First some background: The portion of the brain used in this experiment is called the dentate gyrus. The dentate gyrus is part of the temporal lobe of the cortex, which, in layman’s terms, is the portion of the brain that exists directly on both sides of the head. The temporal lobe is involved in the processing of sounds, as well as the semantics of vision and the formation of memories. Additionally, cell damage and death in the dentate gyrus is known to be one of the etiological causes of neurodegenerative diseases such as Alzheimer’s and Parkinson’s. It has also been well documented that cannabinoids reduce inflammation and have a protective effect in the dentate gyrus.
The new information: Although the end biological effect of cannabinoids in this area of the brain has been known for some time, the molecular events have now been determined. The experiment examined the effects of cannabinoid receptor-mediated activation of ion channels in the brain cells at varying concentrations of cannabinoids. It was found that at lower concentrations (0.01 muM), the cannabinoid most effectively mediated neuroprotection and anti-inflammatory effects, and with higher doses, the cannabinoids were less effective. It was also shown through channel blocking and activation that cannabinoids led to the inhibition of TRPV1 channels, which allow passage of calcium, magnesium, and sodium, as well as the activation of Ca(v)2.2, a voltage-gated N-type calcium channel.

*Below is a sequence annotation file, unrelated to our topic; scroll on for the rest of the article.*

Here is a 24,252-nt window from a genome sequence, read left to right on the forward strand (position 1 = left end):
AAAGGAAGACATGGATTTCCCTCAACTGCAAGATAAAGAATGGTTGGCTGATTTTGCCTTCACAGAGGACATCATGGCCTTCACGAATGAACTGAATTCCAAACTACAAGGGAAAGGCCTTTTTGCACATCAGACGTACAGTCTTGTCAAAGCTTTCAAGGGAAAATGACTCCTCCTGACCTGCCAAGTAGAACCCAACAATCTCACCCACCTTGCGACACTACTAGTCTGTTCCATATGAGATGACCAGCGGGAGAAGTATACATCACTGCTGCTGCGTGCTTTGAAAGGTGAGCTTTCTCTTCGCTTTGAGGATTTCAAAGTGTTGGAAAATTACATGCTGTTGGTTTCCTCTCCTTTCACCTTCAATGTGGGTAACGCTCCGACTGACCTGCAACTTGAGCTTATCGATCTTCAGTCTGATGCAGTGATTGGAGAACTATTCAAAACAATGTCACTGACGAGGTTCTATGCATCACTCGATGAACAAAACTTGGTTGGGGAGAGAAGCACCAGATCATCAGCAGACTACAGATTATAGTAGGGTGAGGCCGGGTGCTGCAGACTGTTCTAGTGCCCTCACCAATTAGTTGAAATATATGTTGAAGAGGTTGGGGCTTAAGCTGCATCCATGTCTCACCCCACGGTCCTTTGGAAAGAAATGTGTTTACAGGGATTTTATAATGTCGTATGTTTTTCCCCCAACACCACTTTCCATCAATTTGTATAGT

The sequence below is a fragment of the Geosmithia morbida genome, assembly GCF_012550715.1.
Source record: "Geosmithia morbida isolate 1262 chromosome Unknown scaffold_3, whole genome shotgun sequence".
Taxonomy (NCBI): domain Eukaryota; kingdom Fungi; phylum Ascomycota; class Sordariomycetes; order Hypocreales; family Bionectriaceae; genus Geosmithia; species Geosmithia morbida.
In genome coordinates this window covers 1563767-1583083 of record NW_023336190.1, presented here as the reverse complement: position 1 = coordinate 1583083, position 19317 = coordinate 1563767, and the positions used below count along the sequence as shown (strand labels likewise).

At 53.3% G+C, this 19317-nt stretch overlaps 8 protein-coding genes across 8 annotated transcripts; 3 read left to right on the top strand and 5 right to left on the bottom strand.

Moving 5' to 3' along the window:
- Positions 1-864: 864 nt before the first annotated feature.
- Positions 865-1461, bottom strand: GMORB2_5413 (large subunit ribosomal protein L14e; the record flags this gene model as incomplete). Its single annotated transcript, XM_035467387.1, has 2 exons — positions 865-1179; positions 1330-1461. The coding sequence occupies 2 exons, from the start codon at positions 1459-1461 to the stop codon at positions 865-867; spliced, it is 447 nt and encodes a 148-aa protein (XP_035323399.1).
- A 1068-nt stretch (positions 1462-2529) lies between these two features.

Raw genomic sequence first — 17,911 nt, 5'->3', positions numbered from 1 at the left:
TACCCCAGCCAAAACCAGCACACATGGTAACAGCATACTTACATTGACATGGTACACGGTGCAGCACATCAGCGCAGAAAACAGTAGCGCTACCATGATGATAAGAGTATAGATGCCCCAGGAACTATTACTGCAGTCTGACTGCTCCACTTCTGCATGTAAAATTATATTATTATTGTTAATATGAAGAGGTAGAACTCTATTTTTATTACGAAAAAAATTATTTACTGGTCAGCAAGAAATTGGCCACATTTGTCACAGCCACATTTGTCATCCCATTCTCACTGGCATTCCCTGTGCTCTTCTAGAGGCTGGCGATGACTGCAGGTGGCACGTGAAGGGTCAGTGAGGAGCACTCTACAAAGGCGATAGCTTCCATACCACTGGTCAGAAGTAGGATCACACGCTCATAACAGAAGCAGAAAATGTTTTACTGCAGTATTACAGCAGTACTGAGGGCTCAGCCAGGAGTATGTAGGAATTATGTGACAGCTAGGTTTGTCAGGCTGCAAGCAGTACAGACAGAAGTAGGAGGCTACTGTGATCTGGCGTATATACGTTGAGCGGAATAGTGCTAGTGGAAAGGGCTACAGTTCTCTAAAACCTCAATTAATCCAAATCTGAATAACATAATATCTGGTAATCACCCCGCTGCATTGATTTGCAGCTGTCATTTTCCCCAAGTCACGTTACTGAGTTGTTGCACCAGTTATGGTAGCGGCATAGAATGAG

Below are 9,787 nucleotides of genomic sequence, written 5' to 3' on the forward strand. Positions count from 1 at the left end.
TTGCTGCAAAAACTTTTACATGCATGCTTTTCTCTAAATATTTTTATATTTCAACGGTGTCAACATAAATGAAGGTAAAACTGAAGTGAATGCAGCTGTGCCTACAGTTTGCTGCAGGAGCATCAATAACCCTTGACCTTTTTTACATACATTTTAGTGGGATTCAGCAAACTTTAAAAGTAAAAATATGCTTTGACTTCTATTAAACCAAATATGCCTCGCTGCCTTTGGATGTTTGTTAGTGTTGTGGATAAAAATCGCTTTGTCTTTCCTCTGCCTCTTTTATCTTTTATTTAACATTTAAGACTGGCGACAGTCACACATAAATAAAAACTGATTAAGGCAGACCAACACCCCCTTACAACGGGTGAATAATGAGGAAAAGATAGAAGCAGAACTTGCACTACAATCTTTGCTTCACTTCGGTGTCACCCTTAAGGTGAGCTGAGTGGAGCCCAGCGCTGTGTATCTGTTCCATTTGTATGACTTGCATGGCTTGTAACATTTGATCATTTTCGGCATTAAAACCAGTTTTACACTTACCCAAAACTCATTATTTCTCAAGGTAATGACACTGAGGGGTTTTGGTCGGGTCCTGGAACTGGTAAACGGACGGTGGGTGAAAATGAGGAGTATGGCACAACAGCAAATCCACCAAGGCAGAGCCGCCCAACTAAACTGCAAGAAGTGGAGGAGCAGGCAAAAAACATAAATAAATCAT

What this means: This study allowed a look at the dosage-dependent effects of cannabinoids. As more is learned about how the concentration of cannabinoids affects their benefits, it will be possible to determine more effective dosages of cannabis itself. Additionally, by elucidating the molecular mechanisms of neuroprotection and anti-inflammation, it could be possible to accentuate these specific actions of cannabinoids by the use of drugs that affect the ion channels whose permeability was shown to be altered. This could lead to more effective treatment of neurodegenerative diseases such as Alzheimer’s of Parkinson’s.
Kock, M., et al. “The cannabinoid WIN 55,212-2-mediated protection of dentate gyrus granule cells is driven by CB(1) receptors and modulated by TRPA1 and Ca(v)2.2 channels.” Hippocampus. (2010): preprint.